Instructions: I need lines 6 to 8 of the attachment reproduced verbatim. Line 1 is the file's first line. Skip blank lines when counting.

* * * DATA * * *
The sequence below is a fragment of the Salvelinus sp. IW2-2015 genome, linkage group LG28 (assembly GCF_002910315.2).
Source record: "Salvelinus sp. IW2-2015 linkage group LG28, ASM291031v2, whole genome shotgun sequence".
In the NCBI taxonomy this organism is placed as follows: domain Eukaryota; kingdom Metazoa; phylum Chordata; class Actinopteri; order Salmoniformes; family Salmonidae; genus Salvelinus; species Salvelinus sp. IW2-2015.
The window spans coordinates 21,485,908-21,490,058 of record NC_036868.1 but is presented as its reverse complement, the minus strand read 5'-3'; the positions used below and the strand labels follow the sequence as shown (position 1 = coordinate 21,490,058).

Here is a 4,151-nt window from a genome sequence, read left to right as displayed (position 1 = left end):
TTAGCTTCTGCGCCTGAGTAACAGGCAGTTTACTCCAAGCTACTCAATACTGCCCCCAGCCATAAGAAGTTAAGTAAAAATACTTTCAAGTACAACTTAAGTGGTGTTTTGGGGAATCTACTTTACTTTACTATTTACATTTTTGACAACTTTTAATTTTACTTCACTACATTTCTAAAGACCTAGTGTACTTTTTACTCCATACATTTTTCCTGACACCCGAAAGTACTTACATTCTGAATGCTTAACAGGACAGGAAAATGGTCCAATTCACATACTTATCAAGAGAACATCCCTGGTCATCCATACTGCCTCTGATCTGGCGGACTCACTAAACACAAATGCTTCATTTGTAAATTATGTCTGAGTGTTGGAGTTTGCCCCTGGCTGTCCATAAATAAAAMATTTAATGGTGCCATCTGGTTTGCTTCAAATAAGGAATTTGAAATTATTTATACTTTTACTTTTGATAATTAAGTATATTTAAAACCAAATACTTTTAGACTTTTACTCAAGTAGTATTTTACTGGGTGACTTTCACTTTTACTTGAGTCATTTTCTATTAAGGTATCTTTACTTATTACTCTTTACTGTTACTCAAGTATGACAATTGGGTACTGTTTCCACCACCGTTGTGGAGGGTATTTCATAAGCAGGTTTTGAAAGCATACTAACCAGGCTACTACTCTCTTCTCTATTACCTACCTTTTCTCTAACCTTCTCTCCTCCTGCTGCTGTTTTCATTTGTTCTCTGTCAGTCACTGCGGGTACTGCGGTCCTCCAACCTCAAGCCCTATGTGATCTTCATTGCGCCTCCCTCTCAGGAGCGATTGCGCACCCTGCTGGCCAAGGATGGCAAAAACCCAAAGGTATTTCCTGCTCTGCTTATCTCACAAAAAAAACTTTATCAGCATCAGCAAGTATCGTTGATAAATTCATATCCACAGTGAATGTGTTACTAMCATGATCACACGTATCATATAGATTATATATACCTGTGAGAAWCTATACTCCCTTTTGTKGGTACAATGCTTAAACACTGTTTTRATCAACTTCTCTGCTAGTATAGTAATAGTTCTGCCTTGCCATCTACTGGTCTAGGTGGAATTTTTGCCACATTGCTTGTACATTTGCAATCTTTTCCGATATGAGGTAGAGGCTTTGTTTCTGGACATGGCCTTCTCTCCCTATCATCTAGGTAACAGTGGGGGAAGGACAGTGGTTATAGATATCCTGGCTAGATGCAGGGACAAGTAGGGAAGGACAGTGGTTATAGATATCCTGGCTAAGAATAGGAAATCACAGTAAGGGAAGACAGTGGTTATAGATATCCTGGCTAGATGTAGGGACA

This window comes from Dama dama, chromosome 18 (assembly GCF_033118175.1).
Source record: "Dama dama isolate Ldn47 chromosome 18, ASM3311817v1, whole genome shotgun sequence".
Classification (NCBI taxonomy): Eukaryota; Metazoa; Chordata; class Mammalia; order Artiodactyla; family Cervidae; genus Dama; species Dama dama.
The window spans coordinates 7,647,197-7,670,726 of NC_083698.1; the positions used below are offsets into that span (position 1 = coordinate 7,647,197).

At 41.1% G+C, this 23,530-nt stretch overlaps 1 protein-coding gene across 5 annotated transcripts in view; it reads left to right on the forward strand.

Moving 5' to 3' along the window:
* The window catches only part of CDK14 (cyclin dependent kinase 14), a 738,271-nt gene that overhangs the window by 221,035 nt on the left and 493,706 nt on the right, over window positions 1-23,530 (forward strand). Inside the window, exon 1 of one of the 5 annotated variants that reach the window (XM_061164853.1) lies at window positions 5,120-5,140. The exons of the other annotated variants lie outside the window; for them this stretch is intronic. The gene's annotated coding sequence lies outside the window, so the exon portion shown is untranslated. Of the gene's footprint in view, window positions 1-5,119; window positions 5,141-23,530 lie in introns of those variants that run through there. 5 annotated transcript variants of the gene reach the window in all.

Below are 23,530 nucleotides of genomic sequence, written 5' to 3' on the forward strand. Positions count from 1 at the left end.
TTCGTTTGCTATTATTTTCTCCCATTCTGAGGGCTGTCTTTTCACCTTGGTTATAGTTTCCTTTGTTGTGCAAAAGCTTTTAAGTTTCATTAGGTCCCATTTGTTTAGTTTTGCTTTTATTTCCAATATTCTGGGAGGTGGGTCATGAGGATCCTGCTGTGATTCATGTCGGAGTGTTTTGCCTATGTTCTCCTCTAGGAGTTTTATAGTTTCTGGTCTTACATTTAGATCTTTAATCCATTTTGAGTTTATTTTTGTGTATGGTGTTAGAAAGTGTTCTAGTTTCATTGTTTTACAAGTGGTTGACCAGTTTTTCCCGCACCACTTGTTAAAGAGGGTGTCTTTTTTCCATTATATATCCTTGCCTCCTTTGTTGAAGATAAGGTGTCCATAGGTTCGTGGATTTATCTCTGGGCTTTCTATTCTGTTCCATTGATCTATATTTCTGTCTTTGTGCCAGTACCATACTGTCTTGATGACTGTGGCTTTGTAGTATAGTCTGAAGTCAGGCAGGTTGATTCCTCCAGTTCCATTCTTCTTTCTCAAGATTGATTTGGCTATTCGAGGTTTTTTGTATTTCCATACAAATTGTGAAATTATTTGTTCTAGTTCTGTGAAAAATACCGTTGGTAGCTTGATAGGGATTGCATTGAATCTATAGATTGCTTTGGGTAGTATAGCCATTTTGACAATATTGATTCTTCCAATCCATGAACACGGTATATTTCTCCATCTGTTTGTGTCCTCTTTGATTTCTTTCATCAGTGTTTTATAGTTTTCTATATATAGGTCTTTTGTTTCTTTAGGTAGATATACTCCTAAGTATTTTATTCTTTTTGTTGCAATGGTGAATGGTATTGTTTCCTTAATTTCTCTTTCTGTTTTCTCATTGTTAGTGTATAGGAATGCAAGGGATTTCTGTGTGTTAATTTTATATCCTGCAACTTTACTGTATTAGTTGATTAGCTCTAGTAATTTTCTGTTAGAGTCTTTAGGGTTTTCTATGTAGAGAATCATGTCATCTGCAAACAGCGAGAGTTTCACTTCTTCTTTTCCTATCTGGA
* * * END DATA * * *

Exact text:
TTAGCTTCTGCGCCTGAGTAACAGGCAGTTTACTCCAAGCTACTCAATACTGCCCCCAGCCATAAGAAGTTAAGTAAAAATACTTTCAAGTACAACTTAAGTGGTGTTTTGGGGAATCTACTTTACTTTACTATTTACATTTTTGACAACTTTTAATTTTACTTCACTACATTTCTAAAGACCTAGTGTACTTTTTACTCCATACATTTTTCCTGACACCCGAAAGTACTTACATTCTGAATGCTTAACAGGACAGGAAAATGGTCCAATTCACATACTTATCAAGAGAACATCCCTGGTCATCCATACTGCCTCTGATCTGGCGGACTCACTAAACACAAATGCTTCATTTGTAAATTATGTCTGAGTGTTGGAGTTTGCCCCTGGCTGTCCATAAATAAAAMATTTAATGGTGCCATCTGGTTTGCTTCAAATAAGGAATTTGAAATTATTTATACTTTTACTTTTGATAATTAAGTATATTTAAAACCAAATACTTTTAGACTTTTACTCAAGTAGTATTTTACTGGGTGACTTTCACTTTTACTTGAGTCATTTTCTATTAAGGTATCTTTACTTATTACTCTTTACTGTTACTCAAGTATGACAATTGGGTACTGTTTCCACCACCGTTGTGGAGGGTATTTCATAAGCAGGTTTTGAAAGCATACTAACCAGGCTACTACTCTCTTCTCTATTACCTACCTTTTCTCTAACCTTCTCTCCTCCTGCTGCTGTTTTCATTTGTTCTCTGTCAGTCACTGCGGGTACTGCGGTCCTCCAACCTCAAGCCCTATGTGATCTTCATTGCGCCTCCCTCTCAGGAGCGATTGCGCACCCTGCTGGCCAAGGATGGCAAAAACCCAAAGGTATTTCCTGCTCTGCTTATCTCACAAAAAAAACTTTATCAGCATCAGCAAGTATCGTTGATAAATTCATATCCACAGTGAATGTGTTACTAMCATGATCACACGTATCATATAGATTATATATACCTGTGAGAAWCTATACTCCCTTTTGTKGGTACAATGCTTAAACACTGTTTTRATCAACTTCTCTGCTAGTATAGTAATAGTTCTGCCTTGCCATCTACTGGTCTAGGTGGAATTTTTGCCACATTGCTTGTACATTTGCAATCTTTTCCGATATGAGGTAGAGGCTTTGTTTCTGGACATGGCCTTCTCTCCCTATCATCTAGGTAACAGTGGGGGAAGGACAGTGGTTATAGATATCCTGGCTAGATGCAGGGACAAGTAGGGAAGGACAGTGGTTATAGATATCCTGGCTAAGAATAGGAAATCACAGTAAGGGAAGACAGTGGTTATAGATATCCTGGCTAGATGTAGGGACA

This window comes from Dama dama, chromosome 18 (assembly GCF_033118175.1).
Source record: "Dama dama isolate Ldn47 chromosome 18, ASM3311817v1, whole genome shotgun sequence".